Speaking with Flemish broadcaster VTM Nieuws, Belgian Deputy Prime Minister, who is currently serving as interim prime minister while Alexander de Croo is in the United States, has reaffirmed his support for Belgian Foreign Minister Hadja Labib following the controversy surrounding her trip to Crimea as a journalist last year.
The trip, Van Quickenborne assures, had not affected the relationship between Belgium and Ukraine. The minister states that Ukrainian Foreign Minister Dymtro Kuleba had positively responded to a letter sent by Lahbib on the occasion of Ukraine’s Statehood Day, in which Lahbib had reaffirmed Belgium’s commitment to Ukraine and its sovereignty over the Crimean Peninsula.
“This exchange showed that Belgium and Ukraine are on the same wavelength,” Van Quickenborne told VTM Nieuws. According to the minister, Kuleba “does not doubt for a second that our country and the foreign minister defend the territorial integrity of Ukraine.”
Van Quickenborne has assured the public that Belgium would continue to support and supply arms to Ukraine, which is currently facing a full-fledged invasion by Russia. Asked about Lahbib’s visit to the Russian-occupied city of Sevastopol in 2021, the deputy prime minister said he could only comment on Lahbib’s “competence as a minister, not as a journalist.”
Lahbib travelled to Crimea as part of the Global Values festival organised by the Sevastopol Academic Russian Drama Theatre “Lunacharsky”. The trip caused outrage in Ukraine, as the then-journalist had likely travelled to the Russian-occupied peninsula on a Russian visa, which is against Ukrainian law.
The trip was paid for by the Putin-linked Innopraktika Foundation, RTBF revealed, and the festival was sponsored by Russian energy monopoly Gazprom. Despite travelling all the way to the isolated Ukrainian territory, the minister only recorded a short audio segment and returned home, citing concerns with the impartiality of any potential documentary.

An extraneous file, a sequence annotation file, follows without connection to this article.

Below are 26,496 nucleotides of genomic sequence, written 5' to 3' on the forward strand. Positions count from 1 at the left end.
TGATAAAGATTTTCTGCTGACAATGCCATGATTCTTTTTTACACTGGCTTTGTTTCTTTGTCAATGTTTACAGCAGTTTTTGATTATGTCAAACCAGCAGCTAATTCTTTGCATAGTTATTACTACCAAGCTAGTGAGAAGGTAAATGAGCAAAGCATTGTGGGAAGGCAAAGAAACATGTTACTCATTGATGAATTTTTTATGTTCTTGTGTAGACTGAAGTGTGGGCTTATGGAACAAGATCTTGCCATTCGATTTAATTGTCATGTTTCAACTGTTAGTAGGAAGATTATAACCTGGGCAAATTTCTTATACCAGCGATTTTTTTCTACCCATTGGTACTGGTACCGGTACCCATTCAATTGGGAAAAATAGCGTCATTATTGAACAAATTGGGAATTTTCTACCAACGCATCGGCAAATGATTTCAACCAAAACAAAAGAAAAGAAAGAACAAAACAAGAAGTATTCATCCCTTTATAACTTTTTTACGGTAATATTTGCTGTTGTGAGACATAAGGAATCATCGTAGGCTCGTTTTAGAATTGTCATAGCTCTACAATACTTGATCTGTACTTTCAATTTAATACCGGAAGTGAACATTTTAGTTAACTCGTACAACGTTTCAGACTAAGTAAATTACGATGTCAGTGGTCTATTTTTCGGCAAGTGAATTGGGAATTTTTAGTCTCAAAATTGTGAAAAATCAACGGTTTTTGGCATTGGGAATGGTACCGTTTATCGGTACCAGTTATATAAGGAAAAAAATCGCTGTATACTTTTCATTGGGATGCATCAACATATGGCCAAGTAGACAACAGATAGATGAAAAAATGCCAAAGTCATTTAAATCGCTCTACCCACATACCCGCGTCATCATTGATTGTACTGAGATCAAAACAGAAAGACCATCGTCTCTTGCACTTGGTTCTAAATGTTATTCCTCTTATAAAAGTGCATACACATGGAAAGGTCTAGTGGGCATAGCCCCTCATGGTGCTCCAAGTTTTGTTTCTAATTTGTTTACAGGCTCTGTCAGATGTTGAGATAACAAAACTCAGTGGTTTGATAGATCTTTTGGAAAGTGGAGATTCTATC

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A spokesperson for the Ukrainian Foreign Ministry made a public statement following the affair, reminding that it was “illegal” to visit territories temporarily occupied by Russian forces. Ukrainian authorities are investigating whether the minister broke the law with her visit and are working to “establish all the conditions for the trip and make decisions on further bilateral contacts.”
In interviews following her return to Belgium, she casually referred to Crimea as “Russia”, drawing further ire from Ukrainian authorities and political opponents from Flanders’ New Flemish Alliance (N-VA) party. Ukrainian media has stated that the scandal risked souring relations between Ukraine and Belgium.
Ukrainian authorities are still scheduled to publicly comment on Lahbib’s trip. Belgian newspaper De Standaard, citing unnamed sources, states that Ukrainian authorities are taking the minister’s trip to Crimea “seriously.”